From time to time I hear people not from my region of the country scolding closeted atheists for remaining in the closet. They remind us that Americans are already too judgmental towards non-believers and that the only way to counter that is for more of us to openly identify ourselves. They’re right; that is one of the most effective ways to remove the stigma which religious skepticism continues to have in our country. Just this past weekend at Apostacon I conducted a workshop about how to “come out” to religious friends and family because I know exactly how important it is to do that. My advice for those contemplating coming out was aimed at helping people make that transition with a minimal amount of loss in their personal lives. But there are at least a couple of issues which are lost on people who have never lived in a highly religious region.
The first should be fairly obvious to anyone who lives where I live: Coming out as an atheist in the Deep South can cost you your friends, your job, and even your family. I know this because I am in touch with hundreds of other people who are “godless in Dixie” and who have experienced significant losses in each one of these areas. Many have suffered losses in more than one of these categories, and I even know some who have experienced all three. Never mind the legality of losing your job for being an atheist—it still happens. Court cases can sometimes turn on a character judgment and if a judge or jury believes that being an atheist makes you a bad person, that will affect their perception of you. The same thing is true of employers. Judges and employers are still people and people have biases which affect their perceptions of others.
But there’s another kind of difficulty which people like me face after we identify ourselves as atheists: Even those who still accept us become less comfortable being around us, and that creates an unwanted emotional distance. This consequence is perhaps more subtle than the first but it is much more prevalent. From the moment a friend, family member, or coworker learns this about me, they start editing themselves. They suddenly feel the need to avoid certain subjects or else to preface statements with “Now I know YOU don’t believe this, but I believe that…” I wish they wouldn’t feel the need to do this. Because I live in Mississippi, the chances are good that I’ve already heard whatever they’re about to say at least five times within the same week.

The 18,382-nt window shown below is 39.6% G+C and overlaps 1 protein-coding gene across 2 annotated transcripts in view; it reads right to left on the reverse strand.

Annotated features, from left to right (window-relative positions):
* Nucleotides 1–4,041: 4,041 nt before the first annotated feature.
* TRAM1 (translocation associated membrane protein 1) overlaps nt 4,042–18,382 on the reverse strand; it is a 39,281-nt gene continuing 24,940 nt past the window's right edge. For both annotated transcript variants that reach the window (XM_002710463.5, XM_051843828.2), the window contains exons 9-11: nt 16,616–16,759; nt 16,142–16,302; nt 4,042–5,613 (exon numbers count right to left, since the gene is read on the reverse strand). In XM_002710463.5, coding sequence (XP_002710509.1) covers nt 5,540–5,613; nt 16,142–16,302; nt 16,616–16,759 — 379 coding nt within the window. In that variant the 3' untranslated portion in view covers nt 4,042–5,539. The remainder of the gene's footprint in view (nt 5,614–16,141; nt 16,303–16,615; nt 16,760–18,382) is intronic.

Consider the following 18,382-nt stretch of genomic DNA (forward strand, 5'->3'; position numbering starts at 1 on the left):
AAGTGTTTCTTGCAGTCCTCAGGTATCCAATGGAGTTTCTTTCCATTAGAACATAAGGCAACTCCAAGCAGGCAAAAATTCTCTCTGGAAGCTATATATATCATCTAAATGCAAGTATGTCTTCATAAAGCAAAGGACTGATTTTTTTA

I do not personally require any disclaimers or qualifications, and frankly I’d be happier if they could just not edit themselves at all. I’d rather they just talk to me like they would anybody else with whom they are comfortable. The truth is, however, that they do not only do this for my benefit (if they do then let this be my announcement to STOP IT because I can handle a difference of opinions…I’m quite used to it, I assure you). They also do this because it makes them uncomfortable to know that I don’t share the same assumptions about the world that they do, and this makes them feel they should preface each important statement with an acknowledgement of our differences. But this is terribly awkward, and it creates a distance between us which would never have been there had I not told them at some point in the past that I am not a Christian.
That’s the second reason why many of us don’t openly identify ourselves as atheists. The awkwardness and the unnecessary distance are unpleasant and they never would have been there had we not “come out” in the first place. At times, this awkwardness can even lead some to count us out of things (e.g. conversations, get-togethers, etc) because they would feel the need to be more guarded around us regardless of whether or not we would ever verbalize any disagreement with anything they’d say in such a social setting. We wouldn’t have to—the mere knowledge that we think differently on something as important as religion is enough to scare many away. Religious beliefs are such a sensitive subject for so many that they’d rather not have to deal with the disparity at all if they can avoid it.
Maybe such things don’t bother you. I know many who seem oblivious to this. But some of us are bothered by these things, particularly if they happen within some of our primary relationships (e.g. with our spouses, children, parents, siblings, or close friends). Now, I’ll admit that there comes a time when you have to say something in order to maintain an honest relationship. But hopefully this post will explain why some of us are very reluctant and slow to “come out” of the atheist closet.